The director of the Modelling and Simulation Hub, Africa (MASHA) within the University of Cape Town’s (UCT) Department of Statistical Sciences, Associate Professor Sheetal Silal, invited the postgraduate student cohort and staff at MASHA to celebrate Africa Day and reflect on what it means to be African.
On her vision for the MASHA programme, Malaria Modelling and Analytics: Leaders in Africa (MMALA), Professor Silal said, “For many years I have been advocating that Africa will solve its own problems.” While the field of disease modelling previously did not have much representation from the African continent, Silal said that she was trying “really hard” to change that.
“But with you [MMALA students], this is the dream; this is exactly how we are changing that.”
She also recited a poem by Wayne Visser titled “I am an African” with a notable excerpt reading as follows:
I am an African
For her blue skies take my breath away
And my hope for the future is bright
I am an African
For her people greet me as family
And teach me the meaning of community
The message resonated with the group and sparked reflections on their personal journeys to joining MASHA. The prevailing sentiment revolved around the celebration of diversity, the overcoming of personal challenges, a sense of community, and humility. The cohort has embraced the opportunity to be part of MASHA, recognising the need for African expertise in proposing contextually appropriate solutions for the African context.
Lovemore Mapahla, a PhD student, highlighted the vision of the Organisation of African Unity at its formation on 25 May 1963, and noted the similarity of the multi-country approach adopted by the MMALA programme. In light of Africa’s ongoing public health challenges, the comprehensive training provided to this diverse group of African modellers instils hope for a future where the capacity to address these problems is achieved. Post-training, the MMALA cohort is driven to take up critical roles in their respective countries. This is intended to further bolster collaborative leadership throughout the region and foster evidence-based decision-making in pursuit of malaria control and elimination.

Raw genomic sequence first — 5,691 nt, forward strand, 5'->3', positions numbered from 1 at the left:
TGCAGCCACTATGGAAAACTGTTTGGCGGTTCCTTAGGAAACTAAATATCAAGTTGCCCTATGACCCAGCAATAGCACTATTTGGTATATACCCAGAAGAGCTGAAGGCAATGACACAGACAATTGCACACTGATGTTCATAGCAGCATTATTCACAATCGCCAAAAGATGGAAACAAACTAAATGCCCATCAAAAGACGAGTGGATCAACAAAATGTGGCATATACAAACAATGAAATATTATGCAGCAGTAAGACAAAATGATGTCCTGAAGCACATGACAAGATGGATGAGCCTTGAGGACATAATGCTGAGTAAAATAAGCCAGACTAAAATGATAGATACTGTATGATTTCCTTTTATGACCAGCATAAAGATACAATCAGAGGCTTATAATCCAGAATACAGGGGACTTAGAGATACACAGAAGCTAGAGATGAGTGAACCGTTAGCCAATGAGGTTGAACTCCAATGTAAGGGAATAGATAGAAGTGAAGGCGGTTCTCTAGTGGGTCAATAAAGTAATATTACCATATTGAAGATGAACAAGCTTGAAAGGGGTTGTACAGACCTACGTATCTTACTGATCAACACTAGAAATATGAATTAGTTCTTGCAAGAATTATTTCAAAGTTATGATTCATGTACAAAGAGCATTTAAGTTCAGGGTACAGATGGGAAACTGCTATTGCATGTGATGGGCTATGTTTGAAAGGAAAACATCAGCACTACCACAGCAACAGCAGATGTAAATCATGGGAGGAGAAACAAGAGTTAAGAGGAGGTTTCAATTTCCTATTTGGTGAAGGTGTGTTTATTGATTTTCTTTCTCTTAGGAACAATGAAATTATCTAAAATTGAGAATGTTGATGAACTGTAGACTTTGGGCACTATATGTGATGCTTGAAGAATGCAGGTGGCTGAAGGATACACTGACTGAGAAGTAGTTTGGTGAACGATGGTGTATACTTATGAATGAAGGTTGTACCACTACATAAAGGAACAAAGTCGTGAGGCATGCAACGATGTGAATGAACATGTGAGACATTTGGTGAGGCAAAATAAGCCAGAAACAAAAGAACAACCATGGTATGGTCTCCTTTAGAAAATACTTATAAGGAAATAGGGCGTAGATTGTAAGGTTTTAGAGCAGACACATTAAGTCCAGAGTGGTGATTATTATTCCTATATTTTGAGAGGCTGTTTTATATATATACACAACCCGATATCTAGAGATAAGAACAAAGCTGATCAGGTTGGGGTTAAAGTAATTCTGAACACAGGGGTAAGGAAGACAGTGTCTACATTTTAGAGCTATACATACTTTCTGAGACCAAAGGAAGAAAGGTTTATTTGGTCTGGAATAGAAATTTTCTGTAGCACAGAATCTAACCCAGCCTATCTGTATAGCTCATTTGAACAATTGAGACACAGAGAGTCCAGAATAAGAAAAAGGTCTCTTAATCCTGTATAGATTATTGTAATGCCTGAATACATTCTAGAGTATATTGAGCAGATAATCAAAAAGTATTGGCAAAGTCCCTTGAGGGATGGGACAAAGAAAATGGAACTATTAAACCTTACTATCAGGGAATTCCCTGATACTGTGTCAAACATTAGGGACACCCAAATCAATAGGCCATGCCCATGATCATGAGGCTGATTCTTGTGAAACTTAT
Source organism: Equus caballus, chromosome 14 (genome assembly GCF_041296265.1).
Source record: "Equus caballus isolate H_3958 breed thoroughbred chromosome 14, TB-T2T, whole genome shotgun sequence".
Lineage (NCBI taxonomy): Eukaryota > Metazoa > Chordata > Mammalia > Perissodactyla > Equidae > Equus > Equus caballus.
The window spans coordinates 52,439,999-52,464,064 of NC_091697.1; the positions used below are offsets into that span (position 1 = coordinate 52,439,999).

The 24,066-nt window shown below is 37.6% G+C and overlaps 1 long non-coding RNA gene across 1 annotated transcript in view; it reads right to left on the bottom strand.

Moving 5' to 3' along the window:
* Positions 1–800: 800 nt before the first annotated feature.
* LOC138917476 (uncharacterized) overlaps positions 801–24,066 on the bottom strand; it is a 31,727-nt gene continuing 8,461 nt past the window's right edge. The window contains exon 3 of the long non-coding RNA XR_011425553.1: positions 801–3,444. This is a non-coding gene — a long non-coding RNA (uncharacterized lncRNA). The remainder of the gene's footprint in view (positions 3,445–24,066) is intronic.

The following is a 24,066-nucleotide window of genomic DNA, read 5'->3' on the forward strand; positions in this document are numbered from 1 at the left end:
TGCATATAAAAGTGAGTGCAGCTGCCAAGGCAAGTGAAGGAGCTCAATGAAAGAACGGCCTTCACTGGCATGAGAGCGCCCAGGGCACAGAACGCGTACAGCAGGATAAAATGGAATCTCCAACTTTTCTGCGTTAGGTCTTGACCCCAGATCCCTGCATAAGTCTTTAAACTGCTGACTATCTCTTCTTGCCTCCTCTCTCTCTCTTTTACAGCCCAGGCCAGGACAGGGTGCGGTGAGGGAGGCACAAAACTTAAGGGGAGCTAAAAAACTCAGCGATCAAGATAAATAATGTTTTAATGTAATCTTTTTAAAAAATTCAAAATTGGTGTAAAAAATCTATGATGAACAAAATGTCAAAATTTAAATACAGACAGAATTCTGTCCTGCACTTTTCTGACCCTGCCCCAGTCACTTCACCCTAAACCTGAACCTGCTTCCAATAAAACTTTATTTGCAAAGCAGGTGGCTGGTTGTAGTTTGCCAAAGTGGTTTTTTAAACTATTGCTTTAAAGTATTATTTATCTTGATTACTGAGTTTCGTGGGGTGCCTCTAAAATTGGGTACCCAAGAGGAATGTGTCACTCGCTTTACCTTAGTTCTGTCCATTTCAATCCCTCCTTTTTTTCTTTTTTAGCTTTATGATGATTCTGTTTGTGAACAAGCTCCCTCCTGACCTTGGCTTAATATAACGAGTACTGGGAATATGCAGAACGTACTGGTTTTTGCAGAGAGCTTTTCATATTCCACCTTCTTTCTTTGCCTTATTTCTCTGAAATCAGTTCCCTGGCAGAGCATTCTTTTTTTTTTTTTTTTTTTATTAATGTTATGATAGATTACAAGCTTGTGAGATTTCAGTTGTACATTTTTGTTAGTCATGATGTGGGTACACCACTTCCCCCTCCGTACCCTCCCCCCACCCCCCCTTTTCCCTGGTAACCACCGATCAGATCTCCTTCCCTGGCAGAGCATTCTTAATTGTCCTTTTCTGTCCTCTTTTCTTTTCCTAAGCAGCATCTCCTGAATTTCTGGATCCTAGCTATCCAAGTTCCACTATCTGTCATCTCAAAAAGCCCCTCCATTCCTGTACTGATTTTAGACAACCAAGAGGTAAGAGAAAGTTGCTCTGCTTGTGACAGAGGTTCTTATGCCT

In light of Africa Day, a variety of cuisines from across different African countries were shared. Many foods, such as tripe (also known as mogodu in Setswana, omatangara in Oshiwambo, and matumbo in Shona and Swahili) and fat-cakes (known as amagwinya, vetkoek or puff-puff) were familiar across many cultures – a reminder of our common heritage.
The day also included formal portraits for the MASHA website; a lovely display of the group’s traditional attire and the diversity thereof
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